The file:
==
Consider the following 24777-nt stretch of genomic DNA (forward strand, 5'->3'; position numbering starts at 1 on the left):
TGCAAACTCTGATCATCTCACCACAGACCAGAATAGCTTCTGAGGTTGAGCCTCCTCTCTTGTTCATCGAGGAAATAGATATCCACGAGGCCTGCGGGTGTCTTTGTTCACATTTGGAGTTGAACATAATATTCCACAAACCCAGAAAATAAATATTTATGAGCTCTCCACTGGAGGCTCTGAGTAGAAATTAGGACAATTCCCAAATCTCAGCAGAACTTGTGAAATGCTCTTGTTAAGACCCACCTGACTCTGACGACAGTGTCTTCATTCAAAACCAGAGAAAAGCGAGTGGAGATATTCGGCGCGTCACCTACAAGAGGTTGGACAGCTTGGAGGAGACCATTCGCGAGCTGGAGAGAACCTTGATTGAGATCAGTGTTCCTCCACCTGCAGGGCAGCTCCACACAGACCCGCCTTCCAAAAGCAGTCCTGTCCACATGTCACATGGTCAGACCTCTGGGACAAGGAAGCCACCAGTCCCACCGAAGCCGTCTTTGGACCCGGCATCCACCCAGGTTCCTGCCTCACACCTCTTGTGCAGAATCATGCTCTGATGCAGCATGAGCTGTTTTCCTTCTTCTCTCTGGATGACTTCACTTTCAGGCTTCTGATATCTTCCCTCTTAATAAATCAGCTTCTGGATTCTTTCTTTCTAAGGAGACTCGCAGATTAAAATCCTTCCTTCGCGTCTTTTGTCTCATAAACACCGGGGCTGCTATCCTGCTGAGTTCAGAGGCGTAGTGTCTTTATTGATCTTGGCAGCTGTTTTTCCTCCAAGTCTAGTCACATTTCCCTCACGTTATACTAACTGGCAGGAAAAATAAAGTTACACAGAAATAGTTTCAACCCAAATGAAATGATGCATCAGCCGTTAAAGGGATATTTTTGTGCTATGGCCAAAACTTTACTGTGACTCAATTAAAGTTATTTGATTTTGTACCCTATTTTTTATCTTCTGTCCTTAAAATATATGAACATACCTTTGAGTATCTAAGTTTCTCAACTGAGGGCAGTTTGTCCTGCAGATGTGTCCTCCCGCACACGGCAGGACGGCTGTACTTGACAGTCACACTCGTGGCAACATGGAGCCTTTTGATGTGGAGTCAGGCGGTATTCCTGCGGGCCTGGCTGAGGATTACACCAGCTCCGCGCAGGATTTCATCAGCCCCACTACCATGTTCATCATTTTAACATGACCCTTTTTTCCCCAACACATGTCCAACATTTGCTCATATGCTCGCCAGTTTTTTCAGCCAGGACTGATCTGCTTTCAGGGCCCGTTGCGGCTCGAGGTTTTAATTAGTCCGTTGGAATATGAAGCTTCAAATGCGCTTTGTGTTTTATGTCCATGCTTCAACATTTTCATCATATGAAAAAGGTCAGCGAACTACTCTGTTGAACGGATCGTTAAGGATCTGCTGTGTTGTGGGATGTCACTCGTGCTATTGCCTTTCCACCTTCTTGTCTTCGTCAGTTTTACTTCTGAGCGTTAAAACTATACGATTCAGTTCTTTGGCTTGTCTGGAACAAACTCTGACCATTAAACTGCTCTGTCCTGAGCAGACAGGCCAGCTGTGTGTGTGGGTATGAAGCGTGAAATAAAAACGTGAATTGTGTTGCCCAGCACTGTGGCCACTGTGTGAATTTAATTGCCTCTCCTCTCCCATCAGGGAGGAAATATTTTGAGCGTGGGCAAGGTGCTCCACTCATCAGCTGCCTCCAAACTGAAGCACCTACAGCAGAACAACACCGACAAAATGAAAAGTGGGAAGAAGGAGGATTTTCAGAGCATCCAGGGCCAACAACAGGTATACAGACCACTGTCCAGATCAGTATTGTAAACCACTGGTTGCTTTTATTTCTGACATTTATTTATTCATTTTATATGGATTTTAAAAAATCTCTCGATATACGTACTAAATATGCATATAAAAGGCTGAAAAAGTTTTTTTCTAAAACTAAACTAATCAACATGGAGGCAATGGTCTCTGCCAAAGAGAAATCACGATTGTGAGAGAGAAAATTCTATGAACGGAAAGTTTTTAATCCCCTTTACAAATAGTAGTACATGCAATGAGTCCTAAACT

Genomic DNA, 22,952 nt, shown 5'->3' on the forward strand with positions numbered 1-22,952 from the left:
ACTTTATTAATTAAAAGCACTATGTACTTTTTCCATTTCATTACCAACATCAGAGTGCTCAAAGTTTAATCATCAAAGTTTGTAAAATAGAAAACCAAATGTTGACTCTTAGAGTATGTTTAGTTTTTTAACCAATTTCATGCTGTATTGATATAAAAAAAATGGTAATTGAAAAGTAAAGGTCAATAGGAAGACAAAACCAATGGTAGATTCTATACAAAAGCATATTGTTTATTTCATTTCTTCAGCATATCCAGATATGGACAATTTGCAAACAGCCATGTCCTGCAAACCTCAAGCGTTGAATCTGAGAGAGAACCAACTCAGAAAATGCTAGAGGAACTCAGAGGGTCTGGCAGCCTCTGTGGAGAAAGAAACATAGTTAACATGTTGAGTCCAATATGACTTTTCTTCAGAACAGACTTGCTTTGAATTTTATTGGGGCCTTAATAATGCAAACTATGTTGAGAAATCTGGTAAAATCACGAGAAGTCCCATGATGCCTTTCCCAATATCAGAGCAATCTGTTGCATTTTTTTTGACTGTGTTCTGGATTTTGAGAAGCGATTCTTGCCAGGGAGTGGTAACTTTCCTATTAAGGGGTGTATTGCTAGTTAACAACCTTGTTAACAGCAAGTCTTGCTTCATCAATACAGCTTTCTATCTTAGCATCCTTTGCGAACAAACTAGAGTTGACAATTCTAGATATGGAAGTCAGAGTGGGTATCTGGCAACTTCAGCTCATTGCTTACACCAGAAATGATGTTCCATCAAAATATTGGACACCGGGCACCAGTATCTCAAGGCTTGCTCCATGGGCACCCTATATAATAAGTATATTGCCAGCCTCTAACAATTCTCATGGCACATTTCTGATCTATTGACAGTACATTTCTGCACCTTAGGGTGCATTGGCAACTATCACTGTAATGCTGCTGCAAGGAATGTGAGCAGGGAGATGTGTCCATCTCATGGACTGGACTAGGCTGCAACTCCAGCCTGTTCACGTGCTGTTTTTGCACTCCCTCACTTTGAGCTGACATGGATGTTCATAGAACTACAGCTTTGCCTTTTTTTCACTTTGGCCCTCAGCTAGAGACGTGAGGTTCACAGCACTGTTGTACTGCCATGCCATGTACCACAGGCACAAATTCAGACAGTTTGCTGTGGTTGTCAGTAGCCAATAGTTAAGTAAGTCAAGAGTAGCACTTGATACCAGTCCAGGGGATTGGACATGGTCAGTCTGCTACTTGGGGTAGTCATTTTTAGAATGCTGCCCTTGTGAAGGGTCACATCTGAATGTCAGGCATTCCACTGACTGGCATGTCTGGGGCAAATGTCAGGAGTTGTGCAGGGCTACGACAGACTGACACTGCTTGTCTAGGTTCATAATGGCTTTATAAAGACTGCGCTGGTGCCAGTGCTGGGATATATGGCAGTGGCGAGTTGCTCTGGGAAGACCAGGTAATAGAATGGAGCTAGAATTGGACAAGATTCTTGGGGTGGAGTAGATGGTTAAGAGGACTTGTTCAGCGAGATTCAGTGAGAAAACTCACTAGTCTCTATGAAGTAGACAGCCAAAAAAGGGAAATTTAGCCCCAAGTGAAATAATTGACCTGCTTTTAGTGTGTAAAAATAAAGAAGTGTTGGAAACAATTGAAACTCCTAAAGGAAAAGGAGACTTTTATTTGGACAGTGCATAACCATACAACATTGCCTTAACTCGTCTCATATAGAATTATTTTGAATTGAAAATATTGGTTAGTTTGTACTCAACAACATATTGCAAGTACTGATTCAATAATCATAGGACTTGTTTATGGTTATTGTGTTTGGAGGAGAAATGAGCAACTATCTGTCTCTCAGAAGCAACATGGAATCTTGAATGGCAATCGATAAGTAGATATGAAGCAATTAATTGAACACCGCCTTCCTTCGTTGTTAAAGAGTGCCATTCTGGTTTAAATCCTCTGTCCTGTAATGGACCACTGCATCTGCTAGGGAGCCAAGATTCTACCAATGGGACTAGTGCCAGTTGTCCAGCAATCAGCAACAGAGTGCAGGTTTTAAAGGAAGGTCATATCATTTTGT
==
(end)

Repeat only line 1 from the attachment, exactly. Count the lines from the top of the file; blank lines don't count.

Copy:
Consider the following 24777-nt stretch of genomic DNA (forward strand, 5'->3'; position numbering starts at 1 on the left):